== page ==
New DA leaders ready to unite

2012-03-19 00:00

RE-ELECTED KZN DA leader Sizwe Mchunu wants the man he defeated for the top post, Dr Ziba Jiyane, to play a larger role in the party.

Mending bridges after what has been described as one of the most divisive campaigns in the provincial DA, both Mchunu and the new chairperson Haniff Hoosen preached unity and downplayed the bruising leadership battle.

“Some people may call it dirty, I call it robust,” said Hoosen at the party’s provincial congress in Ladysmith on Saturday.

DA national leader Helen Zille, described her party’s elective congress season as “the cruelest month”.

In the DA — unlike the ANC — there was no winner takes all situation. She said the new incumbents did not purge the old order, with the view that “it is our turn to eat”.

Although there was tough contestation within the DA, in the end the winners accommodated the losers as the party was bigger than personalities, Zille said. The over-reaching aim was to ensure the party’s growth and attainment of its vision. For KZN, that vision was to become the official opposition in the province.

During a press briefing, Mchunu said he was sure that Jiyane, with his experience and status, would be playing a bigger role in the party.

Hoosen, who beat Greg Krumbock, praised his opponent and nodded his head in agreement when Zille said Krumbock was indispensable to the party for his mathematical calculations and predictions on party growth and tracking polls.

She once called him “the professor of elections and by-elections.”

It took longer to announce the position of deputy provincial leader as there had to be a recount.

In the end, Francois Rogers from the Sisonke constituency narrowly beat Rory Macpherson from Durban North. George Mari, who was also contesting the position, withdrew his candidacy and could not be drawn out on the reasons, saying it was a personal decision. However, party insiders said he did it because of the divisiveness of the campaign. Ten candidates contested the three positions of provincial deputy chairperson. Those elected were Warwick Chapman, Dianne Kohler Barnard and Zwakele Mncwango.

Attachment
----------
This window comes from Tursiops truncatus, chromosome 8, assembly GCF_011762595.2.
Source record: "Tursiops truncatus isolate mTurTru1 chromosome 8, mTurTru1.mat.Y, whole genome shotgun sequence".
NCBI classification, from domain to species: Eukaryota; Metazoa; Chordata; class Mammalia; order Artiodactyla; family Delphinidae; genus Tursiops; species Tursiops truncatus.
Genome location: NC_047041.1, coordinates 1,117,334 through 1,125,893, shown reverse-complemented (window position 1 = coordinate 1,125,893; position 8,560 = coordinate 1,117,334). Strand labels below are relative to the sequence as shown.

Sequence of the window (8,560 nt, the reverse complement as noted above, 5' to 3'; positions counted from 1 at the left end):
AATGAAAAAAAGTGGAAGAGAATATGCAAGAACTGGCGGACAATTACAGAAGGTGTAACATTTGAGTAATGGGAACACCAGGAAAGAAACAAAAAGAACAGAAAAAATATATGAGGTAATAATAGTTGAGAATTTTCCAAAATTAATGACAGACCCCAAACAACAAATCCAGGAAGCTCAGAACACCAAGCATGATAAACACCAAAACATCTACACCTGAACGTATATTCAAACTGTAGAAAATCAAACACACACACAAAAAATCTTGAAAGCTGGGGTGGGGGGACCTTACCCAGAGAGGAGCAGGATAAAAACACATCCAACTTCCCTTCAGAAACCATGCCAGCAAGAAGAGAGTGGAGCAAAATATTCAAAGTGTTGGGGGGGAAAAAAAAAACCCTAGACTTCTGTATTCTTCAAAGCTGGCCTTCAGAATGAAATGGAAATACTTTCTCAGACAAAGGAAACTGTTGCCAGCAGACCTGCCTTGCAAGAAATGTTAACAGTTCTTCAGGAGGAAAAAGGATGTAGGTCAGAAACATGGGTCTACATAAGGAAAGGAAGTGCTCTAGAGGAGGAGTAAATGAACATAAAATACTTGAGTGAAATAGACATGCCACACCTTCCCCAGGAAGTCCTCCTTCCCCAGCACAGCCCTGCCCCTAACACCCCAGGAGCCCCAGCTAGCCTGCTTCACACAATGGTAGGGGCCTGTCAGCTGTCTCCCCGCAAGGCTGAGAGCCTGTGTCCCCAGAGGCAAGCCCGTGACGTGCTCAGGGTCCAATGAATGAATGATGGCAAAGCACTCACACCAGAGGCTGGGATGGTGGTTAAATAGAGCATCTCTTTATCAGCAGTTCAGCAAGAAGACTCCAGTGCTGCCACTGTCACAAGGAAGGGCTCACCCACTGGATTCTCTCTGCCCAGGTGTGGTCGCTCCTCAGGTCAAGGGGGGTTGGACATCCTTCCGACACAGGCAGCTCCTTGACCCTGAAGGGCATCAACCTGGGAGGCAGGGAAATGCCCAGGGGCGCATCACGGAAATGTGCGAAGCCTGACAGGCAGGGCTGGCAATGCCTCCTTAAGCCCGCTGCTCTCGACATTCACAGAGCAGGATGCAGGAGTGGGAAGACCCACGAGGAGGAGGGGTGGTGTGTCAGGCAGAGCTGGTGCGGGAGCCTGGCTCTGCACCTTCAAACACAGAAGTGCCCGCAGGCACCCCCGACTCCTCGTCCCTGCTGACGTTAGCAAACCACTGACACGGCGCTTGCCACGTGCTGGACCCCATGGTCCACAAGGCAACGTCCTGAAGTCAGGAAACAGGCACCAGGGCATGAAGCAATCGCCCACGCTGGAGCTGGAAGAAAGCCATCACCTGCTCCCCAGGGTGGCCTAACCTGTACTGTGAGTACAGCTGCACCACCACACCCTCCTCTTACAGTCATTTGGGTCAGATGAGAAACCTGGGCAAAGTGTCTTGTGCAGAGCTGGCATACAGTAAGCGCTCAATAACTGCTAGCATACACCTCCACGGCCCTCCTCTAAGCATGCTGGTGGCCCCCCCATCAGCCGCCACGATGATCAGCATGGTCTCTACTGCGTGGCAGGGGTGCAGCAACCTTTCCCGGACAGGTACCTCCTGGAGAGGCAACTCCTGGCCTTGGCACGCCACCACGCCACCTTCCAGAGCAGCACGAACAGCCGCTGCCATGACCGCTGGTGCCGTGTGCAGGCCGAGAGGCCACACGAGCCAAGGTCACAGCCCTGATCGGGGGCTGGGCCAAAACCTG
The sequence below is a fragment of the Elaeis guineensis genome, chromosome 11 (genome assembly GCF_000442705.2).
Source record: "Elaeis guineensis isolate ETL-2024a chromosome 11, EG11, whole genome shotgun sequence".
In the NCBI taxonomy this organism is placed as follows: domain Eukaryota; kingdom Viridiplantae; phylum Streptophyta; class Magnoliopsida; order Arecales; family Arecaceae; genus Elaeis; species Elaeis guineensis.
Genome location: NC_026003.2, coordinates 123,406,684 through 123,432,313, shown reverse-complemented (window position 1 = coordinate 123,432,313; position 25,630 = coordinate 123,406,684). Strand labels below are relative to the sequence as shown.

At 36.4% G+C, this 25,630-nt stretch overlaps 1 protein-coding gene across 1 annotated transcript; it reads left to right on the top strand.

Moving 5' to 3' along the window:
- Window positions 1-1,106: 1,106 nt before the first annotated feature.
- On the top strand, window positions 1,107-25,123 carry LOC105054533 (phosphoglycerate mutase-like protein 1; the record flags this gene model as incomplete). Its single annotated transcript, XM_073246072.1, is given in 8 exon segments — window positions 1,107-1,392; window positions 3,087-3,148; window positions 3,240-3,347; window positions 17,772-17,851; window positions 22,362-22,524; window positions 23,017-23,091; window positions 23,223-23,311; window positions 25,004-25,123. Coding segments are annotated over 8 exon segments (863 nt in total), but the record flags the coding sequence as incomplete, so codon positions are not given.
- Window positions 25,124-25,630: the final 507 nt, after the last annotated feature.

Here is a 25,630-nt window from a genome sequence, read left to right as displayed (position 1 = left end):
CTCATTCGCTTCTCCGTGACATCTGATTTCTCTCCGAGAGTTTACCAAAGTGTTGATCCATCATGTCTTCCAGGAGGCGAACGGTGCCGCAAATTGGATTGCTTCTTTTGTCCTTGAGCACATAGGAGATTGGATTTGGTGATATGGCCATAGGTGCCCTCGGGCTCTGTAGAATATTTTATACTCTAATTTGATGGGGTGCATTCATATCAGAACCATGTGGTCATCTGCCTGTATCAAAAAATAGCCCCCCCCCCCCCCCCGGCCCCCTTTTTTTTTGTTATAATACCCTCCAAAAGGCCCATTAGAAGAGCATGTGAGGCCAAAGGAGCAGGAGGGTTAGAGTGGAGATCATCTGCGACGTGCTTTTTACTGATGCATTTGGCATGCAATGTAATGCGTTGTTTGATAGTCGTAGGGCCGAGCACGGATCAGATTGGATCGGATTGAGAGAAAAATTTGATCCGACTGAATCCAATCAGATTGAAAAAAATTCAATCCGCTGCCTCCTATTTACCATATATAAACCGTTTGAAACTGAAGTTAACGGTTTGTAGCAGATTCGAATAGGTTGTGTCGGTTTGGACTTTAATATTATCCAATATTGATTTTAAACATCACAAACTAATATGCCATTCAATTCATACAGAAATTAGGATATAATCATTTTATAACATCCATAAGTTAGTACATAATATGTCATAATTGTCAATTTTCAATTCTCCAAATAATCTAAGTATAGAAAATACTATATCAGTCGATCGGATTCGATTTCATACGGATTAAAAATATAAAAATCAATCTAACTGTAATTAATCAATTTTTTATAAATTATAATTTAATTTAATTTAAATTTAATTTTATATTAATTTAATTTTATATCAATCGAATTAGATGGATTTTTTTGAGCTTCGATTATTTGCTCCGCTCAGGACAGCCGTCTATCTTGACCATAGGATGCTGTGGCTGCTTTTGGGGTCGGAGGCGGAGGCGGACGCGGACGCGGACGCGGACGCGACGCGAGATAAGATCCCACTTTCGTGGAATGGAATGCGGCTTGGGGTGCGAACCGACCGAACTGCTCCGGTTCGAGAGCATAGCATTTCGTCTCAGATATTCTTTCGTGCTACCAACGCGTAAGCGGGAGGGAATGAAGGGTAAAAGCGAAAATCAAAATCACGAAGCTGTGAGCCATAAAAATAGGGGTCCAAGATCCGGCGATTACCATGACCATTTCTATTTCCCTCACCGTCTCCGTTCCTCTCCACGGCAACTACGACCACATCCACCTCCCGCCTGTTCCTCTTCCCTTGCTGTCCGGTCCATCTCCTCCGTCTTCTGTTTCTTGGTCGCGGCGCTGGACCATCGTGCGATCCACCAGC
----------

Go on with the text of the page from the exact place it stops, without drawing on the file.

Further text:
DA national leader Zille said while KwaZulu-Natal may be the province with the most political parties, the majority of these parties stood for the same thing — ethnic nationalism. She said, three of the parties — the IFP, NFP and the more recently the ANC with Zuma as president — stood for “who can represent the Zulu better”.

The Minority Front (MF) drew it’s strength from winning the Indian vote. Zille was outlining the DA’s plan to make gains by winning as many municipalities as it could and provincially to become the official opposition by 2014.

She believed that this was possible as “more and more people saw ethnic nationalism leading them nowhere”.

According to Zille, the political contest in KZN was rooted in an ethnic contest for the Zulu vote.

“That was why the ANC did so well in this province when Zuma was standing for president.”

Zille told the party faithful that the DA was the only alternative to narrow ethnic nationalism.

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